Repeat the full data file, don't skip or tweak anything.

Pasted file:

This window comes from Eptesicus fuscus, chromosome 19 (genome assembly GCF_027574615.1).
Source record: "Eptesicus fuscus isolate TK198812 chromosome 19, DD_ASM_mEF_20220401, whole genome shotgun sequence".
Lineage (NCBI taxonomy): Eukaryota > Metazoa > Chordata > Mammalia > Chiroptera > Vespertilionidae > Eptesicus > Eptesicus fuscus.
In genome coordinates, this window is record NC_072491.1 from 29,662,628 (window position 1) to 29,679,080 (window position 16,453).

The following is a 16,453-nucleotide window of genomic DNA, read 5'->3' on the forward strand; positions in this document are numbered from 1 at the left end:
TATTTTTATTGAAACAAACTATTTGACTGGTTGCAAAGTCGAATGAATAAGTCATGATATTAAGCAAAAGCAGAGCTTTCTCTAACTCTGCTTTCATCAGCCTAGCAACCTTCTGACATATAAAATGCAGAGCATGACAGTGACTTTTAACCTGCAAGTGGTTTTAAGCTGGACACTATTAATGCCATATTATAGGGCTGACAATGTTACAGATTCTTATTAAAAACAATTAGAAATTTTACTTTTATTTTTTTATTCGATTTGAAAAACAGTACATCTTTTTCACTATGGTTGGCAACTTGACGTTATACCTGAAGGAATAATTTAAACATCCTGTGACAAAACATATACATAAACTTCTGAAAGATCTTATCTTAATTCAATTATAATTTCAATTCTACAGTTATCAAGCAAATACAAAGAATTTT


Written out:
This window comes from Eptesicus fuscus, chromosome 19 (genome assembly GCF_027574615.1).
Source record: "Eptesicus fuscus isolate TK198812 chromosome 19, DD_ASM_mEF_20220401, whole genome shotgun sequence".
Lineage (NCBI taxonomy): Eukaryota > Metazoa > Chordata > Mammalia > Chiroptera > Vespertilionidae > Eptesicus > Eptesicus fuscus.
In genome coordinates, this window is record NC_072491.1 from 29,662,628 (window position 1) to 29,679,080 (window position 16,453).

The following is a 16,453-nucleotide window of genomic DNA, read 5'->3' on the forward strand; positions in this document are numbered from 1 at the left end:
TATTTTTATTGAAACAAACTATTTGACTGGTTGCAAAGTCGAATGAATAAGTCATGATATTAAGCAAAAGCAGAGCTTTCTCTAACTCTGCTTTCATCAGCCTAGCAACCTTCTGACATATAAAATGCAGAGCATGACAGTGACTTTTAACCTGCAAGTGGTTTTAAGCTGGACACTATTAATGCCATATTATAGGGCTGACAATGTTACAGATTCTTATTAAAAACAATTAGAAATTTTACTTTTATTTTTTTATTCGATTTGAAAAACAGTACATCTTTTTCACTATGGTTGGCAACTTGACGTTATACCTGAAGGAATAATTTAAACATCCTGTGACAAAACATATACATAAACTTCTGAAAGATCTTATCTTAATTCAATTATAATTTCAATTCTACAGTTATCAAGCAAATACAAAGAATTTT